EtherealJinxed | Book Review | The Youngest Girl in the Fifth by Angela Brazil

Genre: Young Adult
Book Name: The Youngest Girl in the Fifth
Author: Angela Brazil
Pages: 288
Publication Year: 1914
Publisher: Kindle

From serious to light reading books, I have now moved to books for teenagers and those classic ones, which gives an altogether different taste of book reading. The next three books are going to be of those girls who are trying to adapt in an unlikely setting. And reading these one after the other reminded me of one series that I had loved reading – What Katy Did during my teenage years, even when the pages were torn from the sides and a few were missing probably because of years of mishandling at my grandparents’ home.

The first selection in this book series that I have started off is The Youngest Girl in the Fifth by Angela Brazil. The book explores how the well-meaning intention of teachers having kids jump one class makes it emotionally challenging for them to adjust. Don’t we all remember our neighborhood Sharma ji ka Beta during our childhood days, who always used to excel in school and skipped one class because of his exemplary performance? The same story is written here although the girl is really brilliant (probably so was that Sharmaji ka beta, but we were too naïve to acknowledge then) and smarts in adjusting to the hatred of her classmates. Now let’s not spoil the complete story for you, but it was a time where the stories were supposed to be all about teaching moral science lessons, so you can expect the end.

It’s an enjoyable read and I recommend this book for girls in the age of 7-12. And yes, I am going to read few other books written by Angela Brazil.

Watch out my blog this week for other books for this age group.

P.S: Since it is available free of cost on Amazon Kindle version, shop and enjoy…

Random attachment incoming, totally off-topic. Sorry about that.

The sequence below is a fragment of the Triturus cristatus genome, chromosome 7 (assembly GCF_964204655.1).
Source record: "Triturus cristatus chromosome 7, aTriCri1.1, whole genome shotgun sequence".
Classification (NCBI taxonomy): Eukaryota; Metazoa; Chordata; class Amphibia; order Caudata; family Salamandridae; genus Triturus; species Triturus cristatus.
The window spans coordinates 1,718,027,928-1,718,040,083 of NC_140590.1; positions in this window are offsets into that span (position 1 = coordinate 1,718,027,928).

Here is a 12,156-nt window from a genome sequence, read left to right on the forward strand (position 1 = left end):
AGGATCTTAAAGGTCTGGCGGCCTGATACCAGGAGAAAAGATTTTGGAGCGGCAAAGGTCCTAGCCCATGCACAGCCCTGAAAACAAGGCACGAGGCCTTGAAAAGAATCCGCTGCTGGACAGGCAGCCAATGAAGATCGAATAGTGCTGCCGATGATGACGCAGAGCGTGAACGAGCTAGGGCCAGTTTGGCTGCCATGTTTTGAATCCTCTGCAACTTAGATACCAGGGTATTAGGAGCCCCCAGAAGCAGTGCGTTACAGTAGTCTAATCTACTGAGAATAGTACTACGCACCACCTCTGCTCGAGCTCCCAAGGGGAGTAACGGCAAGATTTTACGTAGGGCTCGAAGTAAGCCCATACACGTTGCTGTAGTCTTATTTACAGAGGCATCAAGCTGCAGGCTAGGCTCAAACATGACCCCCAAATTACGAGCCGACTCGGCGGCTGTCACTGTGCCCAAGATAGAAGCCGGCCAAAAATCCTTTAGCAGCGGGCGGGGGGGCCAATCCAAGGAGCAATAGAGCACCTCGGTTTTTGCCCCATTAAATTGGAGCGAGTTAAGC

Excerpt from the back cover of the book:
Gwen! Gwen Gascoyne! Gwen! Anybody seen her? I say, have you all gone deaf? Don’t you hear me? Where’s Gwen? I-want-Gwen-Gascoyne! The speaker-Ida Bridge-a small, perky, spindle-legged Junior, jumped on to the nearest seat, and raising her shrill voice to its topmost pitch, twice shouted the “Gwen Gascoyne,” with an aggressive energy calculated to make herself heard above the babel of general chatter that pervaded the schoolroom. Her effort, though far from musical, at any rate secured her the notice she desired. “Hello, there! Stop that noise! It’s like a dog howling!” irately commanded a girl in spectacles who was cleaning the blackboard.

About the author:
Angela Brazil is often described by readers as “the first author of modern girls’ school stories,” and her publisher Blackie once claimed, in a bit of promotional hyperbole, that she had originated the genre! While not actually true – the genre predates her by some time, and other authors of modern girls school stories were publishing before she was – Brazil was certainly immensely influential, in the genre’s move away from a didactic, moralistic model, towards one aimed more at entertainment. Her books are told from the perspective of her girl characters themselves, and were immensely popular with young readers, both in her own lifetime, and afterward. All told, she published close to sixty children’s novels, most of them girls’ school stories.

Rating: 9/10